Family believes their mother died from Arizona's heat after her car broke down

Heat deaths in Maricopa County have reached six so far this year, and another 87 are under investigation.

A family believes one of those victims was their mother who died after her car broke down on a day when the high reached 112 degrees.

After living in the Valley for two decades, the family of Angela Dwight believe she underestimated how far she was from home, especially in this Arizona summer heat.

Saturday, June 15, started out like any other day for Angela. She was working the morning shift as the head line cook at Denny’s, something she’s done for five years.

She was heading home when she got a flat tire.

"We had gotten a text from her just saying she was upset. They didn't have a spare, and she was like, 'just deal with the tow truck, and I'm going to walk home, I'm going to get home.' And then that's the last we heard from her," Maddie Dwight, her daughter, said.

Her daughter Lillian Dwight was at work as the afternoon hours went by. When the sun went down, she knew something was wrong.

"I got home, and I just saw my dad pacing about, like, 'I'm really concerned. I'm really worried. I'm afraid she's not OK,'" Lillian said.


Heat-related deaths up to 6 in metro Phoenix, dozens of others under investigation

Six people have died from heat-related causes so far this summer in metro Phoenix, but dozens of other deaths are still under investigation.

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She called 911 and the search began. The Goodyear Police Department sent out patrol cars, drones and K-9 officers, using Angela's clothes for her scent.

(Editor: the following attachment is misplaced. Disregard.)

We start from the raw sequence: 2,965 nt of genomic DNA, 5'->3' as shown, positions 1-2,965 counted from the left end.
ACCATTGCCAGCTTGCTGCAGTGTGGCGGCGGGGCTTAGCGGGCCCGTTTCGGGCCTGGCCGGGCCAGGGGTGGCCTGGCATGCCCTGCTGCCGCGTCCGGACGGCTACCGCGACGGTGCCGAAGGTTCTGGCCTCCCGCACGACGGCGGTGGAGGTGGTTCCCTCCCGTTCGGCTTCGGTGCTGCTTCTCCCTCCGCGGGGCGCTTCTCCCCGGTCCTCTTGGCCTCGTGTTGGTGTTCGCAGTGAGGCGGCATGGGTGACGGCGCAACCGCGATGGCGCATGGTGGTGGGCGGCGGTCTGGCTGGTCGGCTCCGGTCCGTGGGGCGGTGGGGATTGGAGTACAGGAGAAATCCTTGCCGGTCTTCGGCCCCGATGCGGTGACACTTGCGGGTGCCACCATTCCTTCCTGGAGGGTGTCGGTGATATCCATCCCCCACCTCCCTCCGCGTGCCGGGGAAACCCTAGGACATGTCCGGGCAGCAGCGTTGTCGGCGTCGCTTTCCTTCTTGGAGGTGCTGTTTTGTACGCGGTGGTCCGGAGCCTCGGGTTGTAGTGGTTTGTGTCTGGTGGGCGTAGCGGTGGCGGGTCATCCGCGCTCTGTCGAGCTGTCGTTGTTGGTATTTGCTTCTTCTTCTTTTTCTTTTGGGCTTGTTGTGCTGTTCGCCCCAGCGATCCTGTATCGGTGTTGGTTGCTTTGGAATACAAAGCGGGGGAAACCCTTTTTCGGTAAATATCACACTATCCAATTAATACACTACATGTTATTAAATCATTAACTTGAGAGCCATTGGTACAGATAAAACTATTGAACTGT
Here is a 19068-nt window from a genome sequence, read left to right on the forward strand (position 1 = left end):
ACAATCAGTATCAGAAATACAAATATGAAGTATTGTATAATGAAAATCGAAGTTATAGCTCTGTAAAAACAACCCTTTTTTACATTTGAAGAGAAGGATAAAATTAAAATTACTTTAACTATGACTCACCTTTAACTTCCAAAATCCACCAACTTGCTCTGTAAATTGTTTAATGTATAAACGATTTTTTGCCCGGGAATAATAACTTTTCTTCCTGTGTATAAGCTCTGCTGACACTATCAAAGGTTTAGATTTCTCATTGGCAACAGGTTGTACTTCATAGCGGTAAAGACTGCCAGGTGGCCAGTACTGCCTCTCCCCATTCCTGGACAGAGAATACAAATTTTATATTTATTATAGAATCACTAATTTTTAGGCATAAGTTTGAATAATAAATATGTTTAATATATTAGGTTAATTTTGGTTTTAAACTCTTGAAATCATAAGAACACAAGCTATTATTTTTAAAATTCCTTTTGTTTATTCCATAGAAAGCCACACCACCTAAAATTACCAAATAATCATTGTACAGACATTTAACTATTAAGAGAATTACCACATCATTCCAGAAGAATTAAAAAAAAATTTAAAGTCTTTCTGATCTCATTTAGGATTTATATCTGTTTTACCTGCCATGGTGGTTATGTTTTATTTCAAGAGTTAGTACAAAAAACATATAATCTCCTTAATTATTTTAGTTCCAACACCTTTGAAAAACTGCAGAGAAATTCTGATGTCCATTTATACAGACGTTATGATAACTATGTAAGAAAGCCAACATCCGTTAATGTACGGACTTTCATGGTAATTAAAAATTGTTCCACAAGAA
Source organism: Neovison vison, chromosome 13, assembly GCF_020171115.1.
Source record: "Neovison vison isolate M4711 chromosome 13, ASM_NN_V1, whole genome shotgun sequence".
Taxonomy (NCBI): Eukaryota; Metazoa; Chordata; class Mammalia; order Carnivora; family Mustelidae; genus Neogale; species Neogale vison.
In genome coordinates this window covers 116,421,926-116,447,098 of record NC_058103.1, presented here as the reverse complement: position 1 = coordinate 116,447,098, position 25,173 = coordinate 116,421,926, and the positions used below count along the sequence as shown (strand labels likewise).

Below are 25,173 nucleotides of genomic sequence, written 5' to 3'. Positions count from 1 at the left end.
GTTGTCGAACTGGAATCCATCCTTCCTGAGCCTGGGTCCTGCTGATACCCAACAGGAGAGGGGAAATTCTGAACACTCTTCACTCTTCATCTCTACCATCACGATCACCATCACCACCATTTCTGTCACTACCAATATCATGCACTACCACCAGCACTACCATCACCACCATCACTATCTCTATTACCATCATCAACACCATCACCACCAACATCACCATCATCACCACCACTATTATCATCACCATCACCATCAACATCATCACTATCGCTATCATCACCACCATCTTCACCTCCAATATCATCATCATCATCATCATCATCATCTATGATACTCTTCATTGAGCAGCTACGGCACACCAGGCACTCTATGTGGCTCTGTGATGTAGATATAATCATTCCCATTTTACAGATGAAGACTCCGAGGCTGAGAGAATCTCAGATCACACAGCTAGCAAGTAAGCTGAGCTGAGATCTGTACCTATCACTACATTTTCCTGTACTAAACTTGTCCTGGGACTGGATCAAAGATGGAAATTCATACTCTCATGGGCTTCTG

"It just kept escalating and escalating until eventually they got a helicopter and even that didn't pan out," Lillian said.

The family believes Angela's phone died because her location stopped pinging.

"We have her on the Life360 app or her location. It had stopped at a certain point, which was helpful for trying to find her, but after that and nobody could call, her phone would go straight to voicemail," Maddie explained.

Angela's body was found the next morning, on June 16.

"We've lived here our whole lives, and we hear all this about the heat. Every year it's so brutal. And, you know, she just probably wasn't thinking. I mean, the heat makes you do crazy things," Maddie said.

Her daughters want to keep other families from experiencing this pain.


"Always have supplies and just a backup plan because she doesn't have one. And that's where it ultimately fell apart," Lillian said.

Her kids say her car didn’t have air conditioning, and she was in her work uniform – black long sleeves and pants – which they believe contributed to her death.

Click here to help the family by donating to their GoFundMe.